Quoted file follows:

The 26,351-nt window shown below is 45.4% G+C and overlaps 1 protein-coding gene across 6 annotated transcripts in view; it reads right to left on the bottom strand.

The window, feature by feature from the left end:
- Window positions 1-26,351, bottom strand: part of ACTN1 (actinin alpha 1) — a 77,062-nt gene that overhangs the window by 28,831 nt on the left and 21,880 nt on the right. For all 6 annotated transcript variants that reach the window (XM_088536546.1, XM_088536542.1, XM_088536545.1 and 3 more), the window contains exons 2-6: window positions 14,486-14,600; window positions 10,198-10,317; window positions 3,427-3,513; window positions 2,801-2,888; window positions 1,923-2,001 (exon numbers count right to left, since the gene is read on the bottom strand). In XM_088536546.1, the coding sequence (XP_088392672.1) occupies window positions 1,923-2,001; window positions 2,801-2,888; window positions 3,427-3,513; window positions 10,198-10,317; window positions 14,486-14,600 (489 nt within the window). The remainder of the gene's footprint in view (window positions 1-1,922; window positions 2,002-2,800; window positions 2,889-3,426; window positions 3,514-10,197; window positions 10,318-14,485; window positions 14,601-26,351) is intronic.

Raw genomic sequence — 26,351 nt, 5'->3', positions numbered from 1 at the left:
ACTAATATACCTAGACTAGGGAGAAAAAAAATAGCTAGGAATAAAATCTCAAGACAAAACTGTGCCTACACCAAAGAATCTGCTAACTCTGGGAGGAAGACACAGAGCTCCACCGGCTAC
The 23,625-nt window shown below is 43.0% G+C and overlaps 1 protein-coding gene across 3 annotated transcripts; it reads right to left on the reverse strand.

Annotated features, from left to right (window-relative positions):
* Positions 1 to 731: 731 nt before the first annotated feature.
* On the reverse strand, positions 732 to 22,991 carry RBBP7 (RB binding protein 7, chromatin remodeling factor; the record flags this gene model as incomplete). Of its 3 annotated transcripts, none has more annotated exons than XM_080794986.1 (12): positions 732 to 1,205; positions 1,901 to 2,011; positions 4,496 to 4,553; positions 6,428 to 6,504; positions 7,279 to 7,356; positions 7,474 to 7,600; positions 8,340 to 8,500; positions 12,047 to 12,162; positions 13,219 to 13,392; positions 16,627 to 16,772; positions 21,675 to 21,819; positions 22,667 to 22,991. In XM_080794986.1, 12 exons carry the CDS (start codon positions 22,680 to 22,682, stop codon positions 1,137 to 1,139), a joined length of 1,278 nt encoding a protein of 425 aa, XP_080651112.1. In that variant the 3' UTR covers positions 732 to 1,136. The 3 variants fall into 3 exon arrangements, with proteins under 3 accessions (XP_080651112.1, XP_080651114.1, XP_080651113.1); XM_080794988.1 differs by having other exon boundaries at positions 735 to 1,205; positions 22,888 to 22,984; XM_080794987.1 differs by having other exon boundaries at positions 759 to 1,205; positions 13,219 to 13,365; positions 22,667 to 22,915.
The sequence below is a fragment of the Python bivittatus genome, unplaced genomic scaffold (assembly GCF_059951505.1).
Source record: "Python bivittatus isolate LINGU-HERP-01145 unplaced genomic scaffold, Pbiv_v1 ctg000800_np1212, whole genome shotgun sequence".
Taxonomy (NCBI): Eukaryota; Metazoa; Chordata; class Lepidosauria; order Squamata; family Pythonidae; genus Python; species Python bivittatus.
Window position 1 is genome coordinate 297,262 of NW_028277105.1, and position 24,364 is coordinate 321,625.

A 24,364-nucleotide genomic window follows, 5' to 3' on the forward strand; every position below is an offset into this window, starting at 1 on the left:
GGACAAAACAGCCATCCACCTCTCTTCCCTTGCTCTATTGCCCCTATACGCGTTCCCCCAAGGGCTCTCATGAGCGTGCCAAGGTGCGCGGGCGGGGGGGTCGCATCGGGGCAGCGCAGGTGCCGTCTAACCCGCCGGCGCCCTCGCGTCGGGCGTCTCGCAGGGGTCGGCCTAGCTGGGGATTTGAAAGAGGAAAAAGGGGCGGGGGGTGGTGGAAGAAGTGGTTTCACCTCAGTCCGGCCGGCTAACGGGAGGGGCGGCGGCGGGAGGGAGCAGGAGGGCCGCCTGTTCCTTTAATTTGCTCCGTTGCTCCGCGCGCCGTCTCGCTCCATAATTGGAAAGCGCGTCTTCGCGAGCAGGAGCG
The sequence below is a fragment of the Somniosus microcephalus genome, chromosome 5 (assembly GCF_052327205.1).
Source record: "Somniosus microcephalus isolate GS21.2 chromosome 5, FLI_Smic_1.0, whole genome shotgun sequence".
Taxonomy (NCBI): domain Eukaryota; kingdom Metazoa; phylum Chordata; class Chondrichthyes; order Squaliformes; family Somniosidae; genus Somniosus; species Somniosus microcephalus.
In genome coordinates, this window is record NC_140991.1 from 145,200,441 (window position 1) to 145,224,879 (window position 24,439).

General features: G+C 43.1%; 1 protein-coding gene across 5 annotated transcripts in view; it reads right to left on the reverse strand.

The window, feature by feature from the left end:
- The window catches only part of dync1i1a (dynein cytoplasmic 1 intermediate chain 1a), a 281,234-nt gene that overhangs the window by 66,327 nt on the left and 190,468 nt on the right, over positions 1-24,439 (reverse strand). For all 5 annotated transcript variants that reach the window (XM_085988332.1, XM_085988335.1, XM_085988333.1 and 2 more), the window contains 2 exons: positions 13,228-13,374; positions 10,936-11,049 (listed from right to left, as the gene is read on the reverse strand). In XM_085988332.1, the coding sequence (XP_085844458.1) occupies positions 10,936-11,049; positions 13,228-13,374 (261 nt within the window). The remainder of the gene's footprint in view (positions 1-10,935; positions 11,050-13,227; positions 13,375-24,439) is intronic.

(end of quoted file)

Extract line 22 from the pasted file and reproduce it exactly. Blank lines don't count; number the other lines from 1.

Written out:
- The window catches only part of dync1i1a (dynein cytoplasmic 1 intermediate chain 1a), a 281,234-nt gene that overhangs the window by 66,327 nt on the left and 190,468 nt on the right, over positions 1-24,439 (reverse strand). For all 5 annotated transcript variants that reach the window (XM_085988332.1, XM_085988335.1, XM_085988333.1 and 2 more), the window contains 2 exons: positions 13,228-13,374; positions 10,936-11,049 (listed from right to left, as the gene is read on the reverse strand). In XM_085988332.1, the coding sequence (XP_085844458.1) occupies positions 10,936-11,049; positions 13,228-13,374 (261 nt within the window). The remainder of the gene's footprint in view (positions 1-10,935; positions 11,050-13,227; positions 13,375-24,439) is intronic.